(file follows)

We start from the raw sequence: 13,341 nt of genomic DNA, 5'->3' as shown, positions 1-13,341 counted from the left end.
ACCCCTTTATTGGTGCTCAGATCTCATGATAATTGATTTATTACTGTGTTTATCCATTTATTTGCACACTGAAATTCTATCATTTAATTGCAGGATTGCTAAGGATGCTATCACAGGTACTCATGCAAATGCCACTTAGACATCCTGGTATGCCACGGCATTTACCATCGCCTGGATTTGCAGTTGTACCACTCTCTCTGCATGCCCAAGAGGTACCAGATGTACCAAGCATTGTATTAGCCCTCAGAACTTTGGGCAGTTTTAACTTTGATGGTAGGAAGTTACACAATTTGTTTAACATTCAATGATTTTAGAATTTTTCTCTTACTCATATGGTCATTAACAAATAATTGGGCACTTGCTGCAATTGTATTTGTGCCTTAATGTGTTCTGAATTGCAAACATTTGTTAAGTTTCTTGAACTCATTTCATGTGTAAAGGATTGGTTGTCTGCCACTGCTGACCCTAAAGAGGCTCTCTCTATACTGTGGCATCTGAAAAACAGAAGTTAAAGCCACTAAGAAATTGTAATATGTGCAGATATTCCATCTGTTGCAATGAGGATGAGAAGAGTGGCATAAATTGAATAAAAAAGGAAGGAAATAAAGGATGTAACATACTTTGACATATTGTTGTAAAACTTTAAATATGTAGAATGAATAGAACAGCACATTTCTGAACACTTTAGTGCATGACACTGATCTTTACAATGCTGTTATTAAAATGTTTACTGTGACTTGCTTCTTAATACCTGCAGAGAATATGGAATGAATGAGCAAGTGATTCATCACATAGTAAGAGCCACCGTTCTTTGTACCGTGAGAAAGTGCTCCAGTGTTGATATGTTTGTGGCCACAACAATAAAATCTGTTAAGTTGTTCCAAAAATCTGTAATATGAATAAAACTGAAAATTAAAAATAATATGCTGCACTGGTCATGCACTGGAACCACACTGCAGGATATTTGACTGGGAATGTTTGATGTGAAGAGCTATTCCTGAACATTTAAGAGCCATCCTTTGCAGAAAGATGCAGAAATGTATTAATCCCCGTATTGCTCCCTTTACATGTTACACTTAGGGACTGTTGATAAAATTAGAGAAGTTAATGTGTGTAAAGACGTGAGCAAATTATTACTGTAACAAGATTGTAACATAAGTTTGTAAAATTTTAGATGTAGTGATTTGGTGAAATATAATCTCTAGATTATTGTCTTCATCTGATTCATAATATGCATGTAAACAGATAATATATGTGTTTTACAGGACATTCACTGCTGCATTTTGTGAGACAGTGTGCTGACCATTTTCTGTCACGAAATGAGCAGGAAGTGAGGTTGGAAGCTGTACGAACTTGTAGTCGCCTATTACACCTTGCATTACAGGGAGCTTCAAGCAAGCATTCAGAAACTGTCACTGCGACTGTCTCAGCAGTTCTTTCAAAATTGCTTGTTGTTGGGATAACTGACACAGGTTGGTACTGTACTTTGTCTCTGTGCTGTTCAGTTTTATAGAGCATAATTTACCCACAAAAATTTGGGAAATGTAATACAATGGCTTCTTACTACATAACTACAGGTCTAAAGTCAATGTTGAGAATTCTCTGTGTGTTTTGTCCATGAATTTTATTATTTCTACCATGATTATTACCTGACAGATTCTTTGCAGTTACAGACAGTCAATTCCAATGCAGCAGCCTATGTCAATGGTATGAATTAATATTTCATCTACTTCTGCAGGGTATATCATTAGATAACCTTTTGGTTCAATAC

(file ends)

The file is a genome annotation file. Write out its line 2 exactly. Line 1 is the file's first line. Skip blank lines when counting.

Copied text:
ACCCCTTTATTGGTGCTCAGATCTCATGATAATTGATTTATTACTGTGTTTATCCATTTATTTGCACACTGAAATTCTATCATTTAATTGCAGGATTGCTAAGGATGCTATCACAGGTACTCATGCAAATGCCACTTAGACATCCTGGTATGCCACGGCATTTACCATCGCCTGGATTTGCAGTTGTACCACTCTCTCTGCATGCCCAAGAGGTACCAGATGTACCAAGCATTGTATTAGCCCTCAGAACTTTGGGCAGTTTTAACTTTGATGGTAGGAAGTTACACAATTTGTTTAACATTCAATGATTTTAGAATTTTTCTCTTACTCATATGGTCATTAACAAATAATTGGGCACTTGCTGCAATTGTATTTGTGCCTTAATGTGTTCTGAATTGCAAACATTTGTTAAGTTTCTTGAACTCATTTCATGTGTAAAGGATTGGTTGTCTGCCACTGCTGACCCTAAAGAGGCTCTCTCTATACTGTGGCATCTGAAAAACAGAAGTTAAAGCCACTAAGAAATTGTAATATGTGCAGATATTCCATCTGTTGCAATGAGGATGAGAAGAGTGGCATAAATTGAATAAAAAAGGAAGGAAATAAAGGATGTAACATACTTTGACATATTGTTGTAAAACTTTAAATATGTAGAATGAATAGAACAGCACATTTCTGAACACTTTAGTGCATGACACTGATCTTTACAATGCTGTTATTAAAATGTTTACTGTGACTTGCTTCTTAATACCTGCAGAGAATATGGAATGAATGAGCAAGTGATTCATCACATAGTAAGAGCCACCGTTCTTTGTACCGTGAGAAAGTGCTCCAGTGTTGATATGTTTGTGGCCACAACAATAAAATCTGTTAAGTTGTTCCAAAAATCTGTAATATGAATAAAACTGAAAATTAAAAATAATATGCTGCACTGGTCATGCACTGGAACCACACTGCAGGATATTTGACTGGGAATGTTTGATGTGAAGAGCTATTCCTGAACATTTAAGAGCCATCCTTTGCAGAAAGATGCAGAAATGTATTAATCCCCGTATTGCTCCCTTTACATGTTACACTTAGGGACTGTTGATAAAATTAGAGAAGTTAATGTGTGTAAAGACGTGAGCAAATTATTACTGTAACAAGATTGTAACATAAGTTTGTAAAATTTTAGATGTAGTGATTTGGTGAAATATAATCTCTAGATTATTGTCTTCATCTGATTCATAATATGCATGTAAACAGATAATATATGTGTTTTACAGGACATTCACTGCTGCATTTTGTGAGACAGTGTGCTGACCATTTTCTGTCACGAAATGAGCAGGAAGTGAGGTTGGAAGCTGTACGAACTTGTAGTCGCCTATTACACCTTGCATTACAGGGAGCTTCAAGCAAGCATTCAGAAACTGTCACTGCGACTGTCTCAGCAGTTCTTTCAAAATTGCTTGTTGTTGGGATAACTGACACAGGTTGGTACTGTACTTTGTCTCTGTGCTGTTCAGTTTTATAGAGCATAATTTACCCACAAAAATTTGGGAAATGTAATACAATGGCTTCTTACTACATAACTACAGGTCTAAAGTCAATGTTGAGAATTCTCTGTGTGTTTTGTCCATGAATTTTATTATTTCTACCATGATTATTACCTGACAGATTCTTTGCAGTTACAGACAGTCAATTCCAATGCAGCAGCCTATGTCAATGGTATGAATTAATATTTCATCTACTTCTGCAGGGTATATCATTAGATAACCTTTTGGTTCAATAC